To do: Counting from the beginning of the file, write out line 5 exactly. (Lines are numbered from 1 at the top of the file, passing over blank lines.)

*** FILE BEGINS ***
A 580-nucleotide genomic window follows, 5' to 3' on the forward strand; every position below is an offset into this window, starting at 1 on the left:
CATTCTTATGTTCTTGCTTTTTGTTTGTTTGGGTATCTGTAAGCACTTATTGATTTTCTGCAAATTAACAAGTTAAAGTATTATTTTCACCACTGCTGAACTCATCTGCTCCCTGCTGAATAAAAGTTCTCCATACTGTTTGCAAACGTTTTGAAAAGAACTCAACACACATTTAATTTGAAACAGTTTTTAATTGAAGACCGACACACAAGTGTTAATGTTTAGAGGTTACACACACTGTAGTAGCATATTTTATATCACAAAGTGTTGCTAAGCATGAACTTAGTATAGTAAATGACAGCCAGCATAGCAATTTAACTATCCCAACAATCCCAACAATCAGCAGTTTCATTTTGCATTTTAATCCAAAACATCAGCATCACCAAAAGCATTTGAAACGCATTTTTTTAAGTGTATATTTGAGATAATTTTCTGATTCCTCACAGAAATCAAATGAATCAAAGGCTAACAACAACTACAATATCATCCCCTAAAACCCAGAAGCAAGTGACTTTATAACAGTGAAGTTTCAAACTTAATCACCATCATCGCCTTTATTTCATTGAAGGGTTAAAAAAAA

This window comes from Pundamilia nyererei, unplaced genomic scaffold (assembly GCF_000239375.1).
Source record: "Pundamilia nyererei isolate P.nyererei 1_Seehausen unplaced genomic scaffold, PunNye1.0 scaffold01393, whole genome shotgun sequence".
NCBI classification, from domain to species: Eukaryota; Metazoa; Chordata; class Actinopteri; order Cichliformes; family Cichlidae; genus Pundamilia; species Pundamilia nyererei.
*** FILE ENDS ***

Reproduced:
NCBI classification, from domain to species: Eukaryota; Metazoa; Chordata; class Actinopteri; order Cichliformes; family Cichlidae; genus Pundamilia; species Pundamilia nyererei.